Learning Golang: Packages

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This is part 3 of my journey learning Golang.

Package declaration

The first line of a Go source file is the “package declaration”, defined by the package keyword.

This serves a few purposes:

  • It provides a structure for grouping related source files.
  • It provides a mechanism for code reuse.
  • It differentiates between executable packages from utility packages (i.e. libraries).


1package main

go build will produce an executable binary file for source files with package main.

Importing a package

The import keyword allows bringing in and using code from other packages.


1import "fmt"

A “package reference variable” is created from the imported package’s name – in this case, fmt.

Importing multiple packages

It’s usual for a source file to import multiple packages. The convention for that is to use a single import statement with a package list within parenthesis like this:

1import (
2  "package1"
3  "package2"

Package alias

It is possible to define an “alias” as a shorthand name instead of the default package reference variable. The syntax for that is to specify the alias before the package name like this:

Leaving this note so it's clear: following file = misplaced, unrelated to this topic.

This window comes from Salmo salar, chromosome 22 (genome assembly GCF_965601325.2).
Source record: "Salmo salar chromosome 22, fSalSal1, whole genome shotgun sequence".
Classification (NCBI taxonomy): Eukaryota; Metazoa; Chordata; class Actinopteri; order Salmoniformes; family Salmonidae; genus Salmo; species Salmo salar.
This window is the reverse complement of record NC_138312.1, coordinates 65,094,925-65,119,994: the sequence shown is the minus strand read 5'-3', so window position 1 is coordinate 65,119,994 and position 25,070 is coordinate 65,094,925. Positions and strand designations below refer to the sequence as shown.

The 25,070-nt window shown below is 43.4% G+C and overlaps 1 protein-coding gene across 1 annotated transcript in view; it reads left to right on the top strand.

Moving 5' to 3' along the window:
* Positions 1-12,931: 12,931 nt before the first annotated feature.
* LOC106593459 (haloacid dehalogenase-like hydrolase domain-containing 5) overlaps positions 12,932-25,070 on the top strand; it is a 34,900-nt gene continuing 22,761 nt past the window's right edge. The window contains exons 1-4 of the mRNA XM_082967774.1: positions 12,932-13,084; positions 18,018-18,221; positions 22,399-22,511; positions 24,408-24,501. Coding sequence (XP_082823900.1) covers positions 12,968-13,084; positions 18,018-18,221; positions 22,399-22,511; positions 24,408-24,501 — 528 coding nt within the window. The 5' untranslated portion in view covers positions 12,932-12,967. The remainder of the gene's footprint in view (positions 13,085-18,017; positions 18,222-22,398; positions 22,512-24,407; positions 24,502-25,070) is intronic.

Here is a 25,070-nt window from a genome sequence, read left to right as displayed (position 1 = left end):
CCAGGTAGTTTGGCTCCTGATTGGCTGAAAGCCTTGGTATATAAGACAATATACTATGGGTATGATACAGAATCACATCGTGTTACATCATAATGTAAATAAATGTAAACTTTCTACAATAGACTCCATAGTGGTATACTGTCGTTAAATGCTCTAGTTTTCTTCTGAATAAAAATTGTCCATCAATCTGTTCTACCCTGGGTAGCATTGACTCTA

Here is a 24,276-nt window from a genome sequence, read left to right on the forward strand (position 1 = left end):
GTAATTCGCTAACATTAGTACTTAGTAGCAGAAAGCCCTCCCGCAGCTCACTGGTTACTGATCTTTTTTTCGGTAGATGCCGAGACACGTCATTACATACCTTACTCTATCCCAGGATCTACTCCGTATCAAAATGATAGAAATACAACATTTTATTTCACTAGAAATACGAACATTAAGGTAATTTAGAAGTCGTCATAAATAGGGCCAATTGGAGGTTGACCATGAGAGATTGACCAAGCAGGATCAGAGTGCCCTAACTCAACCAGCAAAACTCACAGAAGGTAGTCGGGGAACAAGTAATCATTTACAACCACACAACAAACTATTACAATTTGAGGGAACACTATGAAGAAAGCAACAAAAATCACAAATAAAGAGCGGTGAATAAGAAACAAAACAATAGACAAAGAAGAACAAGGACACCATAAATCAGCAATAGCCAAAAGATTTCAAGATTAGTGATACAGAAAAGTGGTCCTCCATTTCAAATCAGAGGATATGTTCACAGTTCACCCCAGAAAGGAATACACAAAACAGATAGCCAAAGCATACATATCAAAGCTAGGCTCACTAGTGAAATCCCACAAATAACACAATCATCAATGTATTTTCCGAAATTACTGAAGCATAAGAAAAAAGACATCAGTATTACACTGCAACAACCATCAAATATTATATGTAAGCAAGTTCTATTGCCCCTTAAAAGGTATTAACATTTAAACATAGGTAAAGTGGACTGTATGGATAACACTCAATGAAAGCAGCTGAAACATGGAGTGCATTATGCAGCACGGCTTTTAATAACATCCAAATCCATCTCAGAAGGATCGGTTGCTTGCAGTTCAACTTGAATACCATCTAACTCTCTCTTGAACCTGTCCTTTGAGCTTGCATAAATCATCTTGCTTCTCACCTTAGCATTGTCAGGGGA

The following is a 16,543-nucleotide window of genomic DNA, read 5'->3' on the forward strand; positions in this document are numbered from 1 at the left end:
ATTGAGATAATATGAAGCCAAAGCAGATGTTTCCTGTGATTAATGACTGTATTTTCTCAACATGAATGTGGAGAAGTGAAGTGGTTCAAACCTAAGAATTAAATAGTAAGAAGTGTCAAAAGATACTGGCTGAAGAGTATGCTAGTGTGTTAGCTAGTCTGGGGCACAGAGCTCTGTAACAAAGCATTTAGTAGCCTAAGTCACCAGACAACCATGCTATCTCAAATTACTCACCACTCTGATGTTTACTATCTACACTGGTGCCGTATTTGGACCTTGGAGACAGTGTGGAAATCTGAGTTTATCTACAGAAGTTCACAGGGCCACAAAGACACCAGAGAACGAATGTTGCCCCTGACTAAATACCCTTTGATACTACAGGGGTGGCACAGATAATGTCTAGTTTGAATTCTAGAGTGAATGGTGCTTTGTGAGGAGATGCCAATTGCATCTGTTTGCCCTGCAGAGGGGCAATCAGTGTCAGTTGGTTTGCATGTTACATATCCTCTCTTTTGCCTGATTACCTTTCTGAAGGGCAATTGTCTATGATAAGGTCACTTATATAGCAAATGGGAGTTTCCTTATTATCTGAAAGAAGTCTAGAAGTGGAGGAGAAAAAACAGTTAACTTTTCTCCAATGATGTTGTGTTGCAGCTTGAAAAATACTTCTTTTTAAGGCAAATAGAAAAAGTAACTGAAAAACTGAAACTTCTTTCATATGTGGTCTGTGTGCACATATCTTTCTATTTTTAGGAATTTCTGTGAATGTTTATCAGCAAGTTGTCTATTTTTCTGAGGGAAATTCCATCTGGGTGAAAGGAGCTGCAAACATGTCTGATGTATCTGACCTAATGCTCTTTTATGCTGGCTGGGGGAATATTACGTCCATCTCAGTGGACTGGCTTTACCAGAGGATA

1import (
2  p1 "package1"
3  "package2"

That allows calling functions in package1 like this:


Full example

This is a full “Hello World” example in Go that demonstrates the concepts above.

 1package main
 3import (
 4  "fmt"
 5  t "time"
 8func main() {
 9  fmt.Println("Hello, World!")
10  fmt.Println("The time is now", t.Now())


  • Line 1: The package declaration with a package name of main. That will make this an executable program.
  • Line 3: The import statement is importing a list of packages.
  • Line 4: Imports the “fmt” package with its standard name (“fmt”).
  • Line 5: Imports the “time” package with the alias “t”.
  • Line 9: Uses the Println function from package fmt to display “Hello, World!”
  • Line 10: Uses the Println function from package fmt to display “The time is now " followed by the current time, as returned by function Now from package time (aliased as t).

This is a sample output of the program above:

1$ go run main.go
2Hello, World!
3The time is now 2020-08-16 18:07:24.180778888 +0000 UTC m=+0.000097040


  • The package keyword is used for the obligatory package declaration.
  • The import keyword is used for bringing into context code from other packages.
  • main is a special package name for executable programs.

If you know Go, what would you add to an initial exposure on the concept of packages?

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